In this article, we explored the effects of cooling rate, dimethyl sulfoxide (DMSO) concentration, and thawing protocol on the post-thaw viability of frozen human white blood cells (WBCs). Different cooling rates (1, 2, 5, 10, 20, and 50 °C/min) at two DMSO concentrations (5 and 10% v/v) were tested as the samples were cooled to -120 °C. Frozen samples were thawed following either a fast (100 °C/min) or slow (2 °C/min) warming protocol applied in either a single stage or in two stages interrupted by a 6 min hold at -40, -50, -60, -70, or -80 °C. The highest post-thaw viability was obtained when WBCs were cooled at 2 °C/min in a 5% DMSO solution and warmed at the fastest rate (100 °C/min) without any interruption. Post-thaw viability decreased when the warming rate was reduced or when rapid warming was interrupted by a hold at a temperature below -60 °C. To elucidate the mechanisms of warming injury in addition to the biological response, several key interfacial and molecular phenomena require greater understanding; thus, we used Fourier transform infrared (FTIR) spectroscopy to investigate the roles of molecular structure and conformation in damage to cryopreserved WBCs during warming. During warming, FTIR spectra revealed the accumulation of cellular protein and lipid membrane damage below -60 °C if the samples were thawed slowly at 2 °C/min. The results presented here suggest that irreversible alterations of biomolecular structure are correlated with cell injury during warming; these deleterious effects appeared to be caused by one or more low-temperature kinetic processes, consistent with eutectic formation/melting and/or devitrification in the intracellular milieu.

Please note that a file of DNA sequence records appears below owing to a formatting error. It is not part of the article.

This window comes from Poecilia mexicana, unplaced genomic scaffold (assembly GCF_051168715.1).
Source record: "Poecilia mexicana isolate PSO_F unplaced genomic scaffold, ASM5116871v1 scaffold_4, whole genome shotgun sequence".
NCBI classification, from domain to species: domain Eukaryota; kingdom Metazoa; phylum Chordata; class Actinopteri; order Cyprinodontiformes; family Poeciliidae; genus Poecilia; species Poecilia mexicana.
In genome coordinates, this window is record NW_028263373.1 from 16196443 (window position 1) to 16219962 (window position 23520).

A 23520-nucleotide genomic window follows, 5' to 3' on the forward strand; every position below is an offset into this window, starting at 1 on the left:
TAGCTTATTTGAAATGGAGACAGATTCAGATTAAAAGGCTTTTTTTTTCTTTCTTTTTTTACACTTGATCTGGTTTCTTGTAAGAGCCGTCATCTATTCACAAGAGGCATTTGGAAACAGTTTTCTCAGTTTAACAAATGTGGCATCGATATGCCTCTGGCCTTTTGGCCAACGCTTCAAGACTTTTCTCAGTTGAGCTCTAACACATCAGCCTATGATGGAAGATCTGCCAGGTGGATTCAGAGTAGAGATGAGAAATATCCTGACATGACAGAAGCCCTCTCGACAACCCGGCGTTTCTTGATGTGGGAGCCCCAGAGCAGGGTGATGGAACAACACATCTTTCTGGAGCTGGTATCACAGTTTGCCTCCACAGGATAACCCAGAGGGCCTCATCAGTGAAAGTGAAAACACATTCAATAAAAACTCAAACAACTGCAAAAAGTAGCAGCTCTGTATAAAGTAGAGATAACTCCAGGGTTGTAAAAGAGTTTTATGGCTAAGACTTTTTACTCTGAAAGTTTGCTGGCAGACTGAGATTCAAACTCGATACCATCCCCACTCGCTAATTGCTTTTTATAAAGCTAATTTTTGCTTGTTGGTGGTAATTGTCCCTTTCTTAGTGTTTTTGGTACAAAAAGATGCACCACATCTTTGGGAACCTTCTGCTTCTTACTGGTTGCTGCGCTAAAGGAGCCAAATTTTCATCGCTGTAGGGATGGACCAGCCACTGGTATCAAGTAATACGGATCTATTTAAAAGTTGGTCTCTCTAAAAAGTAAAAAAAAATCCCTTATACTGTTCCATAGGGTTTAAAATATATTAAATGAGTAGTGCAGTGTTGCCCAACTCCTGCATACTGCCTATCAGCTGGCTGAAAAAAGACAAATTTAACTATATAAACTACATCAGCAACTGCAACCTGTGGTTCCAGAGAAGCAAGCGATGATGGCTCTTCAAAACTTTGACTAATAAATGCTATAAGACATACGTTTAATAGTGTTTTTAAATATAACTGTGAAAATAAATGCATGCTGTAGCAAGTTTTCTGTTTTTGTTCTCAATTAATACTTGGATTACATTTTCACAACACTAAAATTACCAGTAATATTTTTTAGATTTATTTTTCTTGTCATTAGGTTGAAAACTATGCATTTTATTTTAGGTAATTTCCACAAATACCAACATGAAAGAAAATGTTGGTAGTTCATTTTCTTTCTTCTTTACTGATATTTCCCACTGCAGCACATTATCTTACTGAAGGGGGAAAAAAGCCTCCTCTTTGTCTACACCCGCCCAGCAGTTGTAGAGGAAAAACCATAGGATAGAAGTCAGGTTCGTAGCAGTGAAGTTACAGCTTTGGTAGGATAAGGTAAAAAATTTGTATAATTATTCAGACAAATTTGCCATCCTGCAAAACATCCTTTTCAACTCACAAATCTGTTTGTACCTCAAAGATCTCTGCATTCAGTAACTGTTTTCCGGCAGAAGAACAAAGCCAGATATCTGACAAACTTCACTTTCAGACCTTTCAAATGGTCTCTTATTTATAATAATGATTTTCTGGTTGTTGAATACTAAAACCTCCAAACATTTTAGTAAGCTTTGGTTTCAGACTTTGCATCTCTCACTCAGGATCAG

Bibliographical noteFunding Information:
This research was supported by an NIH-NCI grant (R33CA204510).
© 2018 American Chemical Society.